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You Can Beat The Credit Card Debt Collectors / Shout Out To Hanavee @ Hubpages

See: http://hanavee.hubpages.com/hub/You-Can-Beat-Credit-Card-Debt-Collectors

In addition to new and important relevant posts therein:

Kevin 13 days ago

This was an amazingly good and informative article. I've helped people beat debt collectors for years. They are my favorite prey to go after. Original creditors can be dispatched without too much difficulty either when you know how the game is played. You spoke on it briefly but I think you missed the significance. The original creditor usually has insurance on your credit card which you pay on monthly which is built into your normal credit card payment. If you look at the fine print of your contract you will find reference to it. If you fail to pay o your card for 90 days the insurance will pay. The debt will have been satisfied. The only entity that has the right to sue you then would be the insurance company but they never do. The insurance company would have the right of subrogation (very important term). A debt collector cannot have the right of subrogation because they are "a mere volunteer" to the situation. They had no loss. They intervened without your asking or consent. Now we are looking at insurance fraud by the original creditor because they got paid by the insurance company and sold a paid debt to a 3rd party. If they charged it off it means they wrote it off on their tax returns and received a tax credit so they got paid twice and then sold the debt. This would be insurance fraud and tax fraud. I would report to your state tax commissioner, state attorney general, and the IRS. You can get this info in pretrial discovery from the original creditor in production of documents or by using statement of admissions to plaintiff or special interrogatories to plaintiff. Once you hit them with that they get very very nervous. You usually can only make a limited number of statements of admissions or interrogatories. Look up discovery rules of your court (probably around 35). The entire financial system is built on lies your power is knowing what they need to hide to keep it going. When you drag it into the light they run screaming.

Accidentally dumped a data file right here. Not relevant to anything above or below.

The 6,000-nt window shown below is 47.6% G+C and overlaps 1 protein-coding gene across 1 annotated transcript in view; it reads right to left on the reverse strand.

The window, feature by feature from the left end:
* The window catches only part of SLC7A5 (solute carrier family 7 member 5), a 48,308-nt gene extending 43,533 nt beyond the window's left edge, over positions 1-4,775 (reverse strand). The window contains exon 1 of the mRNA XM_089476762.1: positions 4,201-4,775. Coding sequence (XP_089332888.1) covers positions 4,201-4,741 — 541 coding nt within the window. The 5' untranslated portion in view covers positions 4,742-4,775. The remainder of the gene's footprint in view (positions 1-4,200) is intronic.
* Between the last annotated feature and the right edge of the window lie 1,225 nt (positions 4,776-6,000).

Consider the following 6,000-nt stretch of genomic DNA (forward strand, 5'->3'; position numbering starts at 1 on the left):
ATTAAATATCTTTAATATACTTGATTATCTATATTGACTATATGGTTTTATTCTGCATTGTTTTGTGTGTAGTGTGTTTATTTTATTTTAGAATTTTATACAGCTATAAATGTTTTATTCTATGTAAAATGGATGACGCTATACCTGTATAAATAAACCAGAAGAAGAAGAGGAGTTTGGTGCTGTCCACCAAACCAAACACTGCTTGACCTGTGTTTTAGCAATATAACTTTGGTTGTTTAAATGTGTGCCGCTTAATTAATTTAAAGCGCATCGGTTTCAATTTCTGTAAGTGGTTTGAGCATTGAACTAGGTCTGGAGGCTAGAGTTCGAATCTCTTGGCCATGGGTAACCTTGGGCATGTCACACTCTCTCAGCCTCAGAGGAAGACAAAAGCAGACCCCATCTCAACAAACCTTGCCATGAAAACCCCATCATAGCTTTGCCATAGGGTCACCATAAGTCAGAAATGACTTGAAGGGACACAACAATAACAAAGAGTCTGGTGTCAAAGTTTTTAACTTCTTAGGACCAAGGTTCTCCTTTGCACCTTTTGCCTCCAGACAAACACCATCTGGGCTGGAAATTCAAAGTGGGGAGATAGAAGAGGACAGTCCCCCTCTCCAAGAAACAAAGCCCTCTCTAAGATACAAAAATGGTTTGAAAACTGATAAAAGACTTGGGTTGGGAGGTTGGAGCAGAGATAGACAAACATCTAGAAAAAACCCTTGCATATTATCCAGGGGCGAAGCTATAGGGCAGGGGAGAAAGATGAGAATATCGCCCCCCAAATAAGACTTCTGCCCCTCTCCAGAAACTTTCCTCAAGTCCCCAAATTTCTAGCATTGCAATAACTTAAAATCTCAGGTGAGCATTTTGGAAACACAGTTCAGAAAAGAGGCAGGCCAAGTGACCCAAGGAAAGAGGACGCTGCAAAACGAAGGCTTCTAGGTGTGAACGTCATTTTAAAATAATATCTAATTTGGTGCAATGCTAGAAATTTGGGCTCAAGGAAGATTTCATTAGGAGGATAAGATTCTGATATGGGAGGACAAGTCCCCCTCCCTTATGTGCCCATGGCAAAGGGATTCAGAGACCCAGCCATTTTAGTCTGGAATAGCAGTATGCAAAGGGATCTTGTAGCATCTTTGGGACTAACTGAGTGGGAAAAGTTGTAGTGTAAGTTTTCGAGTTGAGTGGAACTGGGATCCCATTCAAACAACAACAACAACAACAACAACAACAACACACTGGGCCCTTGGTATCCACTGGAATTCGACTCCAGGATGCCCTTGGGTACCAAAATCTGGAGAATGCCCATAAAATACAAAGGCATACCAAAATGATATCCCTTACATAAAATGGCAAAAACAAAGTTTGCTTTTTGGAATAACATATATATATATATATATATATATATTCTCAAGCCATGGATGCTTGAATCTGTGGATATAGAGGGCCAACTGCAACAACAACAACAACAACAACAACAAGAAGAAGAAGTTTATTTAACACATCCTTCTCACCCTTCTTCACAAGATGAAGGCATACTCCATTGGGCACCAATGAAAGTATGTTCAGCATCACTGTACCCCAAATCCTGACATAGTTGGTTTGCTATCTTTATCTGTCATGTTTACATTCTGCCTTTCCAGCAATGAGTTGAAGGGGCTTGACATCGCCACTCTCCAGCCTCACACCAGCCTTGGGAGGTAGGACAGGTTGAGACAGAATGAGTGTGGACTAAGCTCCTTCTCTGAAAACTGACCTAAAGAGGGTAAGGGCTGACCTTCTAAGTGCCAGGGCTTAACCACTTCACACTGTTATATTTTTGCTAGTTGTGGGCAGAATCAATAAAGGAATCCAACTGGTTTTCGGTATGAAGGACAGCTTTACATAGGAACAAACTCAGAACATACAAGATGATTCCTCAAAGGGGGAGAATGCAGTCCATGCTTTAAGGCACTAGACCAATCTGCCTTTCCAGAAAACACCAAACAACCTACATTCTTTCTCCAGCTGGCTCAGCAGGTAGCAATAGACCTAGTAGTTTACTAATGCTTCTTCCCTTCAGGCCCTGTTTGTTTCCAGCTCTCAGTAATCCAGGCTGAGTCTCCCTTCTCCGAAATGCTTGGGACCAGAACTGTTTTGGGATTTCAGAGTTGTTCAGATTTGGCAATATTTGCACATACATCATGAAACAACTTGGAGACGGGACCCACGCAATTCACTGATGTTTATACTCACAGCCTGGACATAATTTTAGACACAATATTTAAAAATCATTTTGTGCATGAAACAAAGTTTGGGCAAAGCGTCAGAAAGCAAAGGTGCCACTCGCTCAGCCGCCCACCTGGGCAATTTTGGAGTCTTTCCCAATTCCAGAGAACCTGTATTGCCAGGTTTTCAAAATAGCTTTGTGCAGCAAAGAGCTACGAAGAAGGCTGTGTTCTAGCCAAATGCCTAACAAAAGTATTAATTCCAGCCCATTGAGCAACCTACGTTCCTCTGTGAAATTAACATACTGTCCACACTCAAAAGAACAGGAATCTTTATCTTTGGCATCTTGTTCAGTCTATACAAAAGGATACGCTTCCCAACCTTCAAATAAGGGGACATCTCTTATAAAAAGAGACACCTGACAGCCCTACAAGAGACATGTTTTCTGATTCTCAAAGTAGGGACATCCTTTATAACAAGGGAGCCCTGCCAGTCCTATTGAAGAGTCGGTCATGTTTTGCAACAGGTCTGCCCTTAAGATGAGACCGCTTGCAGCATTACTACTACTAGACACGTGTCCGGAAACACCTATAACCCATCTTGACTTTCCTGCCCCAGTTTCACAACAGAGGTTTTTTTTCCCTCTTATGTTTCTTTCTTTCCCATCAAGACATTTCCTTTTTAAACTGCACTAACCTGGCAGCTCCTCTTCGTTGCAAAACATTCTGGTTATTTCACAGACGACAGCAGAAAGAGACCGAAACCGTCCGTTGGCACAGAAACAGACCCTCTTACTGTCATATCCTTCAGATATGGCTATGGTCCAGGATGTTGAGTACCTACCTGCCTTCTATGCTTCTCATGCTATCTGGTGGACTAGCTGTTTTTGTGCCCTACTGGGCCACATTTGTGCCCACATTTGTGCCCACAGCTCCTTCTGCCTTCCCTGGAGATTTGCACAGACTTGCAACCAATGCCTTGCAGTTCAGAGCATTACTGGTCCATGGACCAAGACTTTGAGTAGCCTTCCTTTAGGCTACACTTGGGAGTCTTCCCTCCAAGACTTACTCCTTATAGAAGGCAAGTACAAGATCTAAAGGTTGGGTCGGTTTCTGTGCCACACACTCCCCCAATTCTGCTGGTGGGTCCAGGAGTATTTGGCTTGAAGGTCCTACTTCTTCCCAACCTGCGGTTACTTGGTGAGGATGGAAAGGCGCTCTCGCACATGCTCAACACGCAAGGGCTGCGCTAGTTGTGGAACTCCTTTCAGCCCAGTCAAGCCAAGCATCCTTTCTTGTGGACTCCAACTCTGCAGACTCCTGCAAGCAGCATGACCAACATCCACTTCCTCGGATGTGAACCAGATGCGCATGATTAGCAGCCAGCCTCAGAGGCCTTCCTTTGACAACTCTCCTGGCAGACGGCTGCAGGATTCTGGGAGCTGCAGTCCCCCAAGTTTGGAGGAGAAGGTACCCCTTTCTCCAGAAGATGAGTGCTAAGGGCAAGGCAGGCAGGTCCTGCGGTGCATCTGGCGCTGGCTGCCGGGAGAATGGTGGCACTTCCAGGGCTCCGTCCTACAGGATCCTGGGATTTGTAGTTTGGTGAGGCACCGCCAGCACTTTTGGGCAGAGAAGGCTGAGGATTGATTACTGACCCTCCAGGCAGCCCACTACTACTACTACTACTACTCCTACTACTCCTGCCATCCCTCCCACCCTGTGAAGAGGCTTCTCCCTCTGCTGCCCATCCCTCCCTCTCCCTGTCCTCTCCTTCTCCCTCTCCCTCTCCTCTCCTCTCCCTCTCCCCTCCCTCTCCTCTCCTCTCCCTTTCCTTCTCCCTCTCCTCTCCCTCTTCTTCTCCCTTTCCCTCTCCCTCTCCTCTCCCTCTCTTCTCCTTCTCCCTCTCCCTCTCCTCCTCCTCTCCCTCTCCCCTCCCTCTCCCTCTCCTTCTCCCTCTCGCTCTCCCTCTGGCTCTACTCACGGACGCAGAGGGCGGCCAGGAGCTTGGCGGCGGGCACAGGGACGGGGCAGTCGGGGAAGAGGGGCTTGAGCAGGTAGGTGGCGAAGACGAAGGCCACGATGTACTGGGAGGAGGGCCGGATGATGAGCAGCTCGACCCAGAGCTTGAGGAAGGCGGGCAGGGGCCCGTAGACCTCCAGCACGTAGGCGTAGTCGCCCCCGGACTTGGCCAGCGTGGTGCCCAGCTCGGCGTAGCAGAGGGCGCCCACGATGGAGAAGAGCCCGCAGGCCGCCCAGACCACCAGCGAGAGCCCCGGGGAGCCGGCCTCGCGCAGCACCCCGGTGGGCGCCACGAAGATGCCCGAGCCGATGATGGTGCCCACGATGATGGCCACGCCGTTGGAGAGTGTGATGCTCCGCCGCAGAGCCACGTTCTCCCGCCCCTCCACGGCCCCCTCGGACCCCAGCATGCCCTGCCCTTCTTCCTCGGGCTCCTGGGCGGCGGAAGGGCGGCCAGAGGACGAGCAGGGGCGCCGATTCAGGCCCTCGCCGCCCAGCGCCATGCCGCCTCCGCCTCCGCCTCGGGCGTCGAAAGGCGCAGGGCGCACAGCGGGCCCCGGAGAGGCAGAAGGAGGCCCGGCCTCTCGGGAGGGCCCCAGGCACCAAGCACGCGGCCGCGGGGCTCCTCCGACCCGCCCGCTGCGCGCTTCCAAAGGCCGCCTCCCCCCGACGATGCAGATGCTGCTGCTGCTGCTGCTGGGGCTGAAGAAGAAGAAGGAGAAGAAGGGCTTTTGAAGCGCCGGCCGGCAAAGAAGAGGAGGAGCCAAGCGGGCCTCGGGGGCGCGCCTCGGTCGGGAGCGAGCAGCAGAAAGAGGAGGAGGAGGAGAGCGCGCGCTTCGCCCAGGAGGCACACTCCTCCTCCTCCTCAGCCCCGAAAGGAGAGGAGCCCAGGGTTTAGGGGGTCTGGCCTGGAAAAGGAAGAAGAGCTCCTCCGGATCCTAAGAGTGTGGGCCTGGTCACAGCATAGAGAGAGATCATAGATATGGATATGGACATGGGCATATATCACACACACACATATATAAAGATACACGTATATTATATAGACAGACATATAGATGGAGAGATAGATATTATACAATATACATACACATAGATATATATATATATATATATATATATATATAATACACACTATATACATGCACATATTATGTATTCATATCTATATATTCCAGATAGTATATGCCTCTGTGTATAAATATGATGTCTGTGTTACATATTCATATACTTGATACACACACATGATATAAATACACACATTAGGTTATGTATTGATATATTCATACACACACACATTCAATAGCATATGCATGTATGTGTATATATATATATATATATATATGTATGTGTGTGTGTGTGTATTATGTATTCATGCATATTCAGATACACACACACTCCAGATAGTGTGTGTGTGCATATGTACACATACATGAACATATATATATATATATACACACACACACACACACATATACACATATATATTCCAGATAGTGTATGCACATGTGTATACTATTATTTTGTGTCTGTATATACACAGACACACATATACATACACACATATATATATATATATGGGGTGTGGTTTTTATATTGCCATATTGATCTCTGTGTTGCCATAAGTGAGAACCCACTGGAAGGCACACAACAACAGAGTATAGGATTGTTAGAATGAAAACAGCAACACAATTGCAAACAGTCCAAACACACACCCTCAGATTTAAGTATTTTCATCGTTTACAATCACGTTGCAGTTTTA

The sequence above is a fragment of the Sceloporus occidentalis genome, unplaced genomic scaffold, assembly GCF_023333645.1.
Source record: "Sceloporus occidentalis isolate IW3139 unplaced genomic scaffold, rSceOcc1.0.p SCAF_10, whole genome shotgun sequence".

Look up on google: 73 American Jurisprudence 2nd Edition section 93 subrogation.

"Subrogation will not be allowed to a third person who without any obligation to do so pays an indebtedness and this rule is fully applicable to payments of an indebtedness secured by a mortgage." (for debt collectors)

also see title 15 usc 1691 I (federal debt collectors protection act) which says "nothing in this title (fdcpa) shall be construed to authorize the bringing of legal action by debt collectors."

When a debt collector misrepresents that it is a subrogee (has the right of subrogation like an insurance company) it is actionable (see federal case Gearing v Check Brokerage Corp 233 F 3d 469 7th Circuit). That means you can countersue them when they bring you to court.

Kevin 13 days ago

Also look up uniform commercial code UCC3-305 A-1(iii) which says you can refuse to pay on an instrument (bill) if fraud. The UCC code has a state statute that says the same thing in every state. Always use the state code when going to court. Judges like to pretend ucc code does not apply if you don't say the state code. Use this link for ucc code locator for your state statuteshttp://www.law.cornell.edu/uniform/ucc


Hanavee 41 hours ago from PennsylvaniaHub Author


Send them a letter requesting validation of the debt. If you study the blog here, you will see that the best form for that letter has been posted enough times, you'll have no trouble figuring which one it is. Once they receive your letter (sent certified mail-return receipt requested), they have to cease all collection activities until such time as they have verified the debt properly. I would also add in that request a notice that you would like them to show that the original creditor has not received an insurance payoff (which is common practice), because, if the original creditor took an insurance payoff, or a tax credit, then pursuit of this debt by the collection company constitutes fraud. Tell them that you would like them to show that they have the "right of subrogation of the debt." That should really rattle their nerves.



Hanavee 3 weeks ago from PennsylvaniaHub Author


I will post here again, then I will try another route for you. Basically, what I wrote is to do your research and have a good outline to follow in court for your defense, since I don't think they really seem to have a case. But most of all, send them a request worded like this:

Since it is common business practice for credit card companies to write off bad debts and to, thereupon, receive either an insurance payoff or a tax credit, in such cases, the pursuit of any such debt thus paid off is illegal unless the entity pursuing same debt has right of subrogation of the debt. Kindly submit any and all necessary proofs that you may have which demonstrate your right of subrogation of the debt that you allege I owe.